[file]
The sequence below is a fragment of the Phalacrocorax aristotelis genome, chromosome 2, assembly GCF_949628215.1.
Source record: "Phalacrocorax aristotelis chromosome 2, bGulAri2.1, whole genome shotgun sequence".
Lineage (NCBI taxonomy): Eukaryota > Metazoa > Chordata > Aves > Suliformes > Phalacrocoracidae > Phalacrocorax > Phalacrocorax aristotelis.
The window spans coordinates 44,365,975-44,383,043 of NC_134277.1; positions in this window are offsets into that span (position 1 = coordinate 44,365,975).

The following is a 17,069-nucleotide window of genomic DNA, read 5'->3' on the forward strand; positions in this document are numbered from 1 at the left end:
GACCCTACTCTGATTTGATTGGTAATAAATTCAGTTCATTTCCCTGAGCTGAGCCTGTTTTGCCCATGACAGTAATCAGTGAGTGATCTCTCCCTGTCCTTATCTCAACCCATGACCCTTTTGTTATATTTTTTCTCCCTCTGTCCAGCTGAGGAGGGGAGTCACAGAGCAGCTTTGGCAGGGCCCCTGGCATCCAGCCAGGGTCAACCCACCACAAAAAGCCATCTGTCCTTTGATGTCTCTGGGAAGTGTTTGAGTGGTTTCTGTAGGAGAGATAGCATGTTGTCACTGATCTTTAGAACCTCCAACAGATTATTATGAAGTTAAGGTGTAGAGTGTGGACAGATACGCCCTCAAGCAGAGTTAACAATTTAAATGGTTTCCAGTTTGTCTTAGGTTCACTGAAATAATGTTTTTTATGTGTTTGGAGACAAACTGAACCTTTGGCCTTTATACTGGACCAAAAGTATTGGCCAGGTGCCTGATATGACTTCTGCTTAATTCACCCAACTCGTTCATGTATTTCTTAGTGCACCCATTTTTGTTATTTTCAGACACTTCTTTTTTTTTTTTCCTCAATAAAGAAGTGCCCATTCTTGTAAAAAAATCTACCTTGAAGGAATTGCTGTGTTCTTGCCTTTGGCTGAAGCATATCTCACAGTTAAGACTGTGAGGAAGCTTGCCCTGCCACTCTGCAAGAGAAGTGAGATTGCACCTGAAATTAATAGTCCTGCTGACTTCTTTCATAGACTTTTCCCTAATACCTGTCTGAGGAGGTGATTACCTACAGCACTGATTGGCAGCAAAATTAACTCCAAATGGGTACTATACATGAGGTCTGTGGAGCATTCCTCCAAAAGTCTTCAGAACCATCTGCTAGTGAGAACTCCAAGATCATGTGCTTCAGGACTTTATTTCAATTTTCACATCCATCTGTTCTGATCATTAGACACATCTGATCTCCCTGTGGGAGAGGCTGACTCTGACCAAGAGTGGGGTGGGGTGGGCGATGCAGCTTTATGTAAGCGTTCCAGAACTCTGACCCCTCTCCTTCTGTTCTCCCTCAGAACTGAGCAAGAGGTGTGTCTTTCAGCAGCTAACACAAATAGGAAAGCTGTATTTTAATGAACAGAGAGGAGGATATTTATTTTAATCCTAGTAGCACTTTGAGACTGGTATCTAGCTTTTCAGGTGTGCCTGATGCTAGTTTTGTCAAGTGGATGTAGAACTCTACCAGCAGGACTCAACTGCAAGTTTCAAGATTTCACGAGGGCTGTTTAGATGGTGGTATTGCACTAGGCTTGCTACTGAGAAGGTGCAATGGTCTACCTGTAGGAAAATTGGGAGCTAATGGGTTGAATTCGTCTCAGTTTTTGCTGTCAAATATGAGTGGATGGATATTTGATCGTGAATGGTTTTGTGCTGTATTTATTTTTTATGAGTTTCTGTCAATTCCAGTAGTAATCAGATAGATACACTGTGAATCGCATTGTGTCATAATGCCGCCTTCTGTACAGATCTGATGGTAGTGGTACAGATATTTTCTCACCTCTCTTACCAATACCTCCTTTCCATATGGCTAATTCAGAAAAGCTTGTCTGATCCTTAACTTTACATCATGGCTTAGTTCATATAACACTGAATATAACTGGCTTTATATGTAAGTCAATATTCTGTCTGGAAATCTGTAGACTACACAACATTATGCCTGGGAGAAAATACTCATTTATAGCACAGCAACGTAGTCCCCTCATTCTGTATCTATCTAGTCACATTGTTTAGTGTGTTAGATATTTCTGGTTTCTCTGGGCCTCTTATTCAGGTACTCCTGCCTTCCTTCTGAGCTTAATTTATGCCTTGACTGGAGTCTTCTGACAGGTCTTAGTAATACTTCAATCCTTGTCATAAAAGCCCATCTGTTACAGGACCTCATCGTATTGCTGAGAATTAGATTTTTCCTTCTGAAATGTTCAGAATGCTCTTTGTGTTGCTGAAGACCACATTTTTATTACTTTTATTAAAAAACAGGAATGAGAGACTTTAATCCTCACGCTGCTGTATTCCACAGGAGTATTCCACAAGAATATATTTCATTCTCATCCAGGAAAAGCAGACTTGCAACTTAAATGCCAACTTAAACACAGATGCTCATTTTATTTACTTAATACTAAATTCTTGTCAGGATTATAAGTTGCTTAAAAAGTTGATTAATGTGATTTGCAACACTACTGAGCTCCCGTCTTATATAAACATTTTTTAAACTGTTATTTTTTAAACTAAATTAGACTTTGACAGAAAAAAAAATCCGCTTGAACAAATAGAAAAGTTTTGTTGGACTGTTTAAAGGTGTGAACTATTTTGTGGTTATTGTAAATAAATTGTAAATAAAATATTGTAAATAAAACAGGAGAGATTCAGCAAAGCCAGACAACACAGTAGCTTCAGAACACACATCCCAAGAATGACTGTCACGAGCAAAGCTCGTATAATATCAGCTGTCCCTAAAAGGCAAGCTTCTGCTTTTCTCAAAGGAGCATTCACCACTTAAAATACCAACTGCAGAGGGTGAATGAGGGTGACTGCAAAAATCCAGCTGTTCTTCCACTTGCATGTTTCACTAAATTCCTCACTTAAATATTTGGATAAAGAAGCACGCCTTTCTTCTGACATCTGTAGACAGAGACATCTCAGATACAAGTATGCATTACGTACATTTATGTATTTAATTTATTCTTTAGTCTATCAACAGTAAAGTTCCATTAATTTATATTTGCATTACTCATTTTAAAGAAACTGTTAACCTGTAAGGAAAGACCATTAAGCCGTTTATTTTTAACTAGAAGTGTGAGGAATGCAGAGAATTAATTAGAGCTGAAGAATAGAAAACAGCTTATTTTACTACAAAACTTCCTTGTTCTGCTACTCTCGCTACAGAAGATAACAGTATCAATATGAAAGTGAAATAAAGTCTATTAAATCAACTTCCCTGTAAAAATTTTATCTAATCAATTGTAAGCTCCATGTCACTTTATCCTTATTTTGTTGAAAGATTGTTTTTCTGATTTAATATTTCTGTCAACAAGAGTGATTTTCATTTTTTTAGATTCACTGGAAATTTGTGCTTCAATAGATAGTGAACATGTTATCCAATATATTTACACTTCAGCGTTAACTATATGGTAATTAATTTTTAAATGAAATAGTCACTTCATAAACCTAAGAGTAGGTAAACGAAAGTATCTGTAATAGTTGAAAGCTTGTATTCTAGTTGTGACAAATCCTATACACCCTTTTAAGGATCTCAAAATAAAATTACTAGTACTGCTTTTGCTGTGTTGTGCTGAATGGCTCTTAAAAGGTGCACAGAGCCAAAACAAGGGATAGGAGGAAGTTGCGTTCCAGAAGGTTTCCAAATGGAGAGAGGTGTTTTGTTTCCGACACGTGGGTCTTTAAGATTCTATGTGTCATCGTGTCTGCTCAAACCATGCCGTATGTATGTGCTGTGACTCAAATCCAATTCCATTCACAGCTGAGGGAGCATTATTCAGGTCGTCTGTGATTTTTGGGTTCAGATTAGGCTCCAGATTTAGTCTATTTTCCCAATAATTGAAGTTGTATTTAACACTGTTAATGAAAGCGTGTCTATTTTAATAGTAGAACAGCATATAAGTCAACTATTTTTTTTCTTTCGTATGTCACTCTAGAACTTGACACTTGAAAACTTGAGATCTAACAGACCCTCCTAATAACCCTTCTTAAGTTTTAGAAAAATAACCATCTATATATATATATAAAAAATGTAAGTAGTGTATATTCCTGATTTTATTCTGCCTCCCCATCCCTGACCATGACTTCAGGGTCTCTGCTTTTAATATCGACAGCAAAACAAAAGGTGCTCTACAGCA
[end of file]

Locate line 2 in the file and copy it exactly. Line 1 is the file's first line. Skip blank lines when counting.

Source record: "Phalacrocorax aristotelis chromosome 2, bGulAri2.1, whole genome shotgun sequence".